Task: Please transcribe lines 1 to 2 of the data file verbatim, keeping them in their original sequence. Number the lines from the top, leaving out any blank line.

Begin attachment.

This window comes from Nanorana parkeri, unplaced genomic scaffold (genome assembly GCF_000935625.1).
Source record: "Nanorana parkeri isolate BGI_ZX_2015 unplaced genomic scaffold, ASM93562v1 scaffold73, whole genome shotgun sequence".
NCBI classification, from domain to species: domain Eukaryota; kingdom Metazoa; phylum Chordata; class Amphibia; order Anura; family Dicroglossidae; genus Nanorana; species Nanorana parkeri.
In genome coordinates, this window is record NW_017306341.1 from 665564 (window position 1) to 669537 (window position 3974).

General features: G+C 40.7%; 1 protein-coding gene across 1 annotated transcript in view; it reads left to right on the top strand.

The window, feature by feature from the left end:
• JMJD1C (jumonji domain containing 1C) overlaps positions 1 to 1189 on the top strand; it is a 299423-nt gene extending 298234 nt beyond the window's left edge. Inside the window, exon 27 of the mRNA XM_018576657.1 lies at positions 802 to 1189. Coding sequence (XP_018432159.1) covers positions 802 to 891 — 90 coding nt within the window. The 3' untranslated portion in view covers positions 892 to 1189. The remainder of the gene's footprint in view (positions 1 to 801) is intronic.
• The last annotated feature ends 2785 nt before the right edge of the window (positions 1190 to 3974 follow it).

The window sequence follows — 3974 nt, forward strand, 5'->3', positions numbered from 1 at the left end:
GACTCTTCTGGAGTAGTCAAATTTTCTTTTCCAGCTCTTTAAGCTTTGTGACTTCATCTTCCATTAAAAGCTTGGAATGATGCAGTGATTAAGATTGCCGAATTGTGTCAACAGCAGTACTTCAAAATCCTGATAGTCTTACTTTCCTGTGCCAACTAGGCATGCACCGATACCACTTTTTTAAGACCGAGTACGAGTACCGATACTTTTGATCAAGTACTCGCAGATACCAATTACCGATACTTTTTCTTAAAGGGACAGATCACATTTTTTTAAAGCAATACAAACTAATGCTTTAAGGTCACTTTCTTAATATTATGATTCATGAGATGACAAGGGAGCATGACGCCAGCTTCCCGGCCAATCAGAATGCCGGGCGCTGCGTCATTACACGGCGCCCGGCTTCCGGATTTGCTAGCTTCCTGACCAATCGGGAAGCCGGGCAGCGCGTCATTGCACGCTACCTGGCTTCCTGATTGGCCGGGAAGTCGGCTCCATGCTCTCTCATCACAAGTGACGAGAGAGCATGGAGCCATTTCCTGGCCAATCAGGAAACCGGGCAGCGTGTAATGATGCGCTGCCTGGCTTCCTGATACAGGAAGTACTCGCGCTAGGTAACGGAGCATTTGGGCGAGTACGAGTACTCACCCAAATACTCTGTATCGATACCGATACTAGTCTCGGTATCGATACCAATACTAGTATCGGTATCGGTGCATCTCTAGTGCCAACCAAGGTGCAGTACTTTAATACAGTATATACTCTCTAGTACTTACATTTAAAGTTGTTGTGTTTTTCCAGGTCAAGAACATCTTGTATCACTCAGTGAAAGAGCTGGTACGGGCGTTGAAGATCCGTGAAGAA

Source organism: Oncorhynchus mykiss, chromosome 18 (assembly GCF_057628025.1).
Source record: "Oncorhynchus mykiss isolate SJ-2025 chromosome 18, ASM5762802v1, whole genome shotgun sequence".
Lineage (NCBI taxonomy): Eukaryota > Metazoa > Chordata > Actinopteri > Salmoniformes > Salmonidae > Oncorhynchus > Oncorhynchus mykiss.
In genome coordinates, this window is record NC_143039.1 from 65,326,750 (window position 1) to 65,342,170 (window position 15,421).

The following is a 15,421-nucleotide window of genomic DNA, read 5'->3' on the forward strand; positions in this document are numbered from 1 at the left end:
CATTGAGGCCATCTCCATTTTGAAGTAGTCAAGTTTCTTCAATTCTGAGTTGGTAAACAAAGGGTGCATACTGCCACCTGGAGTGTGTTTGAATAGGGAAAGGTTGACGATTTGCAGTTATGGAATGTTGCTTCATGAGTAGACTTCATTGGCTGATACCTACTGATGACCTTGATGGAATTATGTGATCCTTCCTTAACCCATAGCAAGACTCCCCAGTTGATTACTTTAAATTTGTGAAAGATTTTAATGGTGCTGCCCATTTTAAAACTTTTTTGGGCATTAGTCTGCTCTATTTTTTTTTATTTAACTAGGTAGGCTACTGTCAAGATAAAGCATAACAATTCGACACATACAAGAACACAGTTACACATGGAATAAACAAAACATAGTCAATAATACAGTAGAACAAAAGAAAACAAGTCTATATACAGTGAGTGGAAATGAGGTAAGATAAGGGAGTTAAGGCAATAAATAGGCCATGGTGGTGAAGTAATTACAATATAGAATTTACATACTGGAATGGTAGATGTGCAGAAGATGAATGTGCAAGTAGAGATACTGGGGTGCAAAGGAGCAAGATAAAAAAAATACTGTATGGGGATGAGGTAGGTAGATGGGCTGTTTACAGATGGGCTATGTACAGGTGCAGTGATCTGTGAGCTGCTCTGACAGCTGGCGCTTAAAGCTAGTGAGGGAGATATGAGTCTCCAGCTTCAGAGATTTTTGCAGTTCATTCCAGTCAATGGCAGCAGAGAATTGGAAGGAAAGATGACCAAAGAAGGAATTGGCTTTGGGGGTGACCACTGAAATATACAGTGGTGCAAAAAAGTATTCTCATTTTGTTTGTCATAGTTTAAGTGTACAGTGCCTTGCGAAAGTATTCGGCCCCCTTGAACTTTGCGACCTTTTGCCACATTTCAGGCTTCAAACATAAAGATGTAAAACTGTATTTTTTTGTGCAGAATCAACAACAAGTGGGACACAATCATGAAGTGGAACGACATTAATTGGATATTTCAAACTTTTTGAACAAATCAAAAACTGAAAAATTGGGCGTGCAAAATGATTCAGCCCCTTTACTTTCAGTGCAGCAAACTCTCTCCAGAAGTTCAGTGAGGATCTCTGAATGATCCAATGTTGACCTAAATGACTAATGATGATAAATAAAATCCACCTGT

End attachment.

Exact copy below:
This window comes from Nanorana parkeri, unplaced genomic scaffold (genome assembly GCF_000935625.1).
Source record: "Nanorana parkeri isolate BGI_ZX_2015 unplaced genomic scaffold, ASM93562v1 scaffold73, whole genome shotgun sequence".